Brutalism offers a step back, a link between construction and expression, without having to go all the way back to Ponti and his contemporaries with their basis in designs produced with craftsmanship. Brutalism encompassed a strong belief in construction as part of expression.
Something that brutalism was not afraid to do was to let things remain visibly unpolished and raw as a rational consequence. Materials were not used as surfaces to conceal. All things were simultaneously part of an installation. It might today be considered dangerous to expose structures and construction systems that were not intended to be visible. There is, however, an economic harshness that should not be forgotten in this context: the unnecessary can be stripped away, presenting an opportunity to free industrialised construction from its prescribed application of various surface layers. When it comes to productions in which economic resources are scarce, not least in housing, this is key to increasing the quality of the rooms. Arrhov Frick’s HG 7, Andreas Martin-Löf’s Snabba hus (Quick Houses) and HauschildSiegel’s many projects in Malmö are examples where an industrialised expression has been applied. Most shops and restaurants, which tend to suffer from theatricality and conceptual tricks, might thus also attain designs that are more sound.
The advantage of industrialised construction is, as the French architects Lacaton & Vassal have shown, that correct utilisation can result in increased area and more spacious apartments, thanks to efficient production. It can also create a different focus for rooms: better surface layers and materials only where needed, and better space and light conditions — more fundamental architectonic elements.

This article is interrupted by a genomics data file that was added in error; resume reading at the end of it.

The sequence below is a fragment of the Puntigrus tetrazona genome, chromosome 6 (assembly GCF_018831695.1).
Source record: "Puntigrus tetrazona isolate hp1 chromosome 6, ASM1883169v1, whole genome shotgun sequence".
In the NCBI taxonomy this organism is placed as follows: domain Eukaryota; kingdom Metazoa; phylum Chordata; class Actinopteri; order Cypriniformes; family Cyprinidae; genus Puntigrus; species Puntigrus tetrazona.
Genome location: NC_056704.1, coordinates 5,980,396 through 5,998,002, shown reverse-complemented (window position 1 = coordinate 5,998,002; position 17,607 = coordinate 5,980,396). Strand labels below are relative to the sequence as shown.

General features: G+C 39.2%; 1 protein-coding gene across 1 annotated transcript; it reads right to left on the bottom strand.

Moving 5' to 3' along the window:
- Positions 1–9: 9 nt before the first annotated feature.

Of course, this can easily swing in the opposite direction: rooms simply become austere and harsh, such as suburban concrete, where scales have turned out wrong, and rooms often became jammed together, and, as a result, humanity became more distant.
The most prominent public examples from the years of brutalism — such as Filmhuset in Gärdet, designed by Peter Celsing; and the Norrköping City Library, designed by Sten Samuelson; both of which are copiously presented in the book Sverige Brutal — are projects worth revisiting for close study. The former has concrete design elements inspired by film reels, and interior design that makes an important contribution where the raw construction materials are found lacking. Its lobby sports a glossy ceiling, with a red carpet on the floor following a ceremonial ramp up to the entrance. The cinema is perhaps Sweden’s most impressive and pleasant place to present films. The soft leather-upholstered armchairs represent that extra touch in exactly the right place.
Norrköping City Library is even more thought-provoking. It is not possible to separate the constructional exterior of the building from its interior. Concrete defines the rooms, although it is more a case of a single room. It is easy to see the library as one fully open space with floors joined by a lobby where stairs explore upwards. On each level, with durable linoleum mats, there are colour-coded bookshelves that are broken up by seating areas. Fluorescent lamp fittings cover the ceiling like monotonous stripes. Most of what is unnecessary seems gone. At the same time, the library space gives a controlled and orderly impression. It is a room that does what it should: it works. A functional space. The calm and sober impression has a lot to do with how it is in contact with an external space — the town outside. Openness is achieved through well-chosen outward views.
One of the interesting things about the library is how its operating elements do not differ very much from many leading cultural institutions built internationally. It could be compared to Schaulager in Basel, designed by Herzog & de Meuron, which has, among other things, a lobby with double ceiling height, a concrete structure and fluorescent lamps as ceiling decorations.
What the library in Norrköping tells us is how an architect can prioritise exactly the right things to make a difference, both with the interior and the exterior. We should thus remain sensitive to what brutalism can teach us.
Published in Arkitektur 1/2019.
Translated by Ian Peaton.